Prime Minister Hun Sen will meet and dine with nearly 5,000 journalists from across the county in his third media correspondents’ meeting in Phnom Penh on Friday.
“I will meet journalists during a solidarity dinner on Friday, January 11, at Koh Pich,” he announced on his Facebook page on Thursday."
In the message, Hun Sen also posted a photo of his young self standing next to other officials with a camera strapped around his neck.
Lauding journalists’ contributions to Cambodia’s development, he wrote: “We had lost the opportunities to develop the country for years due to war. Now that the country has full peace, we need tourists, entrepreneurs and foreign investors … positive news will provide them with confidence.”
The Information Ministry’s information and broadcasting department director-general Phos Sovann told The Post that his ministry is responsible for distributing venue access cards to the meeting attendees.
Sovann noted the increase in the number of expected participants in the third edition of the annual gathering, with about 4,000 journalists attending the previous one.
“The meeting will be slightly different from the previous two because this time journalists are allowed to choose their own seats on a first come, first served basis. The earlier ones can sit in front row, closer to the prime minister, and take pictures with him,” he said.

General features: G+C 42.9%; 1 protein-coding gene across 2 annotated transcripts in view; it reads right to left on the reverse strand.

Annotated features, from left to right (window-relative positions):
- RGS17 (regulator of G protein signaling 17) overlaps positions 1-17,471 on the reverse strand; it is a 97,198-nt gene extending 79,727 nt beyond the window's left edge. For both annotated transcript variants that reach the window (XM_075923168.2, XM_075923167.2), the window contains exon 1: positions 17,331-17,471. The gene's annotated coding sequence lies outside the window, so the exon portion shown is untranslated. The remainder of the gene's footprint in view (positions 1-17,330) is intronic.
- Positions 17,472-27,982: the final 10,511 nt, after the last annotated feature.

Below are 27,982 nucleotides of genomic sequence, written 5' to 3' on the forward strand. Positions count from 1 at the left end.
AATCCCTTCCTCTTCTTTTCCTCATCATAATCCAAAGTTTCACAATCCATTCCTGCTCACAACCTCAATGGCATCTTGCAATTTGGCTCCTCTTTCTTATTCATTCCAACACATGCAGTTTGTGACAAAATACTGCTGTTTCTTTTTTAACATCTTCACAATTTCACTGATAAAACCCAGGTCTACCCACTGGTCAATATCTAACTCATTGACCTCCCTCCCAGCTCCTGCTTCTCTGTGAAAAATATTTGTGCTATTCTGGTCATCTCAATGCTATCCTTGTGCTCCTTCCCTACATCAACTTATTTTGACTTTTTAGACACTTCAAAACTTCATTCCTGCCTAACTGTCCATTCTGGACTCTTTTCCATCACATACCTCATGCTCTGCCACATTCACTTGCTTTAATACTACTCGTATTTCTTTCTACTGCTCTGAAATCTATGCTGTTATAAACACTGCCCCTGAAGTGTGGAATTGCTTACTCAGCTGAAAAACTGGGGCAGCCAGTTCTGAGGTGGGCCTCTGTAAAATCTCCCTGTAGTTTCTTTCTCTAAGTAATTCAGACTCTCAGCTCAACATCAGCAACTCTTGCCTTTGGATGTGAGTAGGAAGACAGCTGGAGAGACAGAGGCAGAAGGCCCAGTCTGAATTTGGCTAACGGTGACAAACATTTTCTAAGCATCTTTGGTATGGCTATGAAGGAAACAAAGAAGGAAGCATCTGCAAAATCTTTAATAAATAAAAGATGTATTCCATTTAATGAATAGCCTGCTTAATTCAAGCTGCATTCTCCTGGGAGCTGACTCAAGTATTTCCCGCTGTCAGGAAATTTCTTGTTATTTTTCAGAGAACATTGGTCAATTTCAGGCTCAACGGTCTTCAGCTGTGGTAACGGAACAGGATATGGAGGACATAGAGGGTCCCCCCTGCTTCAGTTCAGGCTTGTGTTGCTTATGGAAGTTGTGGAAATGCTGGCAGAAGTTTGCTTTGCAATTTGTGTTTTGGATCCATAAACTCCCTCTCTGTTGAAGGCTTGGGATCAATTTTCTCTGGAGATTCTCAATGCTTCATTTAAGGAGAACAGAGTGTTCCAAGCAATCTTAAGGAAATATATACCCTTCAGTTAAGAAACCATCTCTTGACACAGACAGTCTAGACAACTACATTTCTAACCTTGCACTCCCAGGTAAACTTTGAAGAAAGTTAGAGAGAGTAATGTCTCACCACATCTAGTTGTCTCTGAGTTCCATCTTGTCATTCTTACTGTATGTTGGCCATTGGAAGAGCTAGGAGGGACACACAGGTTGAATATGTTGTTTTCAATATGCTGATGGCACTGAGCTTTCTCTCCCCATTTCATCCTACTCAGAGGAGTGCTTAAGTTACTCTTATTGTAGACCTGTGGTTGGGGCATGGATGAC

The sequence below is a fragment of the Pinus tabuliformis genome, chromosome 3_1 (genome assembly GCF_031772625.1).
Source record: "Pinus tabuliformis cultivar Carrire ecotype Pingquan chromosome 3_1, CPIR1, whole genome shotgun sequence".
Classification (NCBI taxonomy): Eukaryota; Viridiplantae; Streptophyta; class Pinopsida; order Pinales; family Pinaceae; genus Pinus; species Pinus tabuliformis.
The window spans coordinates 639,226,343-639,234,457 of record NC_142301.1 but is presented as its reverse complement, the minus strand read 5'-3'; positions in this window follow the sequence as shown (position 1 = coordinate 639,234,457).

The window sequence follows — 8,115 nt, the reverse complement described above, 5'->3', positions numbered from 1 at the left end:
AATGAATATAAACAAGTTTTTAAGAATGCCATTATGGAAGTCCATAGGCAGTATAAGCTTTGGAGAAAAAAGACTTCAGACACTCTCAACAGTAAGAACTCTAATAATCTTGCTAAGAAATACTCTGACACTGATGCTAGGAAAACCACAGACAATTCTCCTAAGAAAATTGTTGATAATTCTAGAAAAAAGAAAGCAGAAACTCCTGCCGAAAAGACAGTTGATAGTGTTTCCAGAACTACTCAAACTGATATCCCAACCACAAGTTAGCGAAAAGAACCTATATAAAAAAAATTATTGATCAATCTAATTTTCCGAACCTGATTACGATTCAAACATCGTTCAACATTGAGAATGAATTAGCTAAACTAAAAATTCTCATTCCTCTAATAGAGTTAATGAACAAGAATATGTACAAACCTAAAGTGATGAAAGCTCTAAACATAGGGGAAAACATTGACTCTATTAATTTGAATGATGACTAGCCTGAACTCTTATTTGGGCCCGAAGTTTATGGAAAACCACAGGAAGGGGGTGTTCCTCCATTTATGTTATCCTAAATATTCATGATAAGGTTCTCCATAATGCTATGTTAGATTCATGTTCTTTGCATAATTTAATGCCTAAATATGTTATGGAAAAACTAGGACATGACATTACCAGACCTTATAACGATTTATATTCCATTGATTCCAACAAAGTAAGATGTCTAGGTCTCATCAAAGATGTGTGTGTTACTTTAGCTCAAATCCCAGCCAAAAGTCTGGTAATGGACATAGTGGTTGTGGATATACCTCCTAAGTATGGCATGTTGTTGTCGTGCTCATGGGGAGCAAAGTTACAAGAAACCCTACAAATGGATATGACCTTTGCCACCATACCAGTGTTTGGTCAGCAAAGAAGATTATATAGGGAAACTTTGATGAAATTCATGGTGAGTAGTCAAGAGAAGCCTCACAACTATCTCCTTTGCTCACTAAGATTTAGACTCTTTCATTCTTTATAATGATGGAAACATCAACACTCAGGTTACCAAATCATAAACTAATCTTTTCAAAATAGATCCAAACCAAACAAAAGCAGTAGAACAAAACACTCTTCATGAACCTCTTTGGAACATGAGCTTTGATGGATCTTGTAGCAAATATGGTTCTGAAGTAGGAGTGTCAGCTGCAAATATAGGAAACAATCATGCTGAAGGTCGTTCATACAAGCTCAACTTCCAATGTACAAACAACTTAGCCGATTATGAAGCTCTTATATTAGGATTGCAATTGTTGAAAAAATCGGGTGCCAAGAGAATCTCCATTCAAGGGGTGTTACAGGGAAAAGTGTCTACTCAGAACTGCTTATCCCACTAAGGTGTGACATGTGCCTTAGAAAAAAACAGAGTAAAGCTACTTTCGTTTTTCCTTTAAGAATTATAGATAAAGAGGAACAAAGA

The meeting is expected to host 5,000 people, including 955 reporters for TV and radio stations, 979 for print media and 380 for digital media.
Besides members of the press, 276 representatives from private organisations and 150 of security personnel will also join the crowd. The remaining attendants consist of government officials from various levels.
“This meeting is very important for the journalists and [government] officials to learn and understand each other’s roles and responsibilities,” Sovann said.
Moeun Chhean Nariddh, director of the Cambodian Institute for Media Studies, who will attend the dinner, said the Kingdom’s political situation and freedom for journalists has improved.
He said journalists must adapt to the “Cambodian context” in “upholding international standards to practice independent reporting” he said, adding that the Kingdom “has its unique tradition and culture”.
“We should not report using the American standard, attacking their own government. In Cambodia, we should balance it with positive stories,” Nariddh said.
Speaking to The Post, Koh Kong-based reporter Chhim Makara shared his excitement about attending the meeting, as it would be his first time.
“I think this would be a good opportunity for the journalists and government officials to share experiences and advice with each other."
“And for us [regional reporters] especially, we can share what is going on in the provinces, including the many difficulties we constantly face in obtaining information from corrupt officials and criminal offenders. I ask the government to address these problems,” he said.
The prime minister’s correspondents’ meeting was held for the first time on January 14, 2017, with about 1,400 people attending. The second meeting held on January 21, last year, saw the presence of almost 4,000 participants.